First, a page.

The earliest toy trains were made of lead and had no moving parts. Some had wheels that flipped, but these had to be pulled or pushed. Some of the early 19th-century push toy rails were made of tinplate, like the big, durable, stylized locomotive toys from the U.S., which were painted red and gold and decorated with hearts and flowers. model train zephyr
Around 1875, technological advancements in materials and manufacturing enabled tin to be scraped, cut, rolled, and lithographed faster than ever before.
Toy trains were revolutionized when Märklin, a German firm which specialized in doll house accessories, sought to make an equivalent toy for boys where a continuous revenue stream could be guaranteed by purchasing add-on accessories for years after the initial purchase. Along with boxed sets containing a train and monitor, Märklin offered extra track, rolling stock, and buildings offered separately, creating the predecessor to the modern model train layout featuring scenery and buildings in addition to a working train.
Electric trains followed, with the first appearing in 1897, produced from the U.S. company Carlisle & Finch. As residential use of electricity became more common in the early 20th century, electric trains gained popularity and as time went on, these electric trains grew in sophistication, gaining lighting, the ability to change management, to emit a whistling sound, to smoke, to remotely couple and uncouple cars as well as load and unload cargo. Toy trains from the first half of the 20th century were frequently made of lithographed tin; later trains were frequently made mainly of plastic.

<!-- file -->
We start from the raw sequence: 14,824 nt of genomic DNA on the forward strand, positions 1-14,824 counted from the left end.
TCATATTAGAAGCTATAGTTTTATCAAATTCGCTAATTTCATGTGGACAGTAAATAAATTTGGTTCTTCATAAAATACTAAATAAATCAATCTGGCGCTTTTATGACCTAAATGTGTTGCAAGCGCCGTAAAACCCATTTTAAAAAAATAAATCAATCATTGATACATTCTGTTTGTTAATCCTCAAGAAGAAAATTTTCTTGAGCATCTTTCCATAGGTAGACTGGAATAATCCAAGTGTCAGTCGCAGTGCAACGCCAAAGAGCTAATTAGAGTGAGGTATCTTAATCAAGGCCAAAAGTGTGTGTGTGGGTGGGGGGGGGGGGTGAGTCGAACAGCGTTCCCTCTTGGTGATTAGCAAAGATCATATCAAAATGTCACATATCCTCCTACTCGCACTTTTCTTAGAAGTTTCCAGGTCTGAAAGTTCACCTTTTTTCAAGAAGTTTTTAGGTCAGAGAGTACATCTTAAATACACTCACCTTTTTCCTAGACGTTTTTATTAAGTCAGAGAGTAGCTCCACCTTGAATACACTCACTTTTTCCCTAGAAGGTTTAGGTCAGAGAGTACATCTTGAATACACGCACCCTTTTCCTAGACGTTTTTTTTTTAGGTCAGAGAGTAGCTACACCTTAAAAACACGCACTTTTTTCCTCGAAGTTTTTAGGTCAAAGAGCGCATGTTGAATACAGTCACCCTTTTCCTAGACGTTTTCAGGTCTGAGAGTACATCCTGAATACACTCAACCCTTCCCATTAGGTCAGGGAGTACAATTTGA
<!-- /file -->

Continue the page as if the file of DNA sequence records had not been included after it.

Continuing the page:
Prior to the 1950s, there was little distinction between toy trains and model railroads–model railroads were toys by definition. Pull toys and wind-up trains were marketed towards children, while electrical trains were marketed towards teenagers, particularly teenaged boys. Consumer interest in trains as toys waned in the late 1950s, but has experienced resurgence since the late 1990s due in large part to the popularity of Thomas the Tank Engine.
Now, S gauge and O gauge railroads continue to be considered toy trains even by their adherents and are often accessorized with semi-scale model buildings by Plasticville or K-Line (who owns the rights to the Plasticville-like buildings created by Marx in the 1950s into the 1970s). However, as a result of their high price, one is more inclined to find an HO scale or N scale train set in a toy shop than an O scale set.
Many modern electrical toy trains comprise sophisticated electronics that exude digitized sound effects and permit the operator to securely and easily run several remote control trains on one loop of course. In recent decades, many toy rail operators will operate a train using a TV camera in the front of the motor and hooked up to a display, such as pc monitor. This will show a picture, like that of a real (smaller size) railroad)
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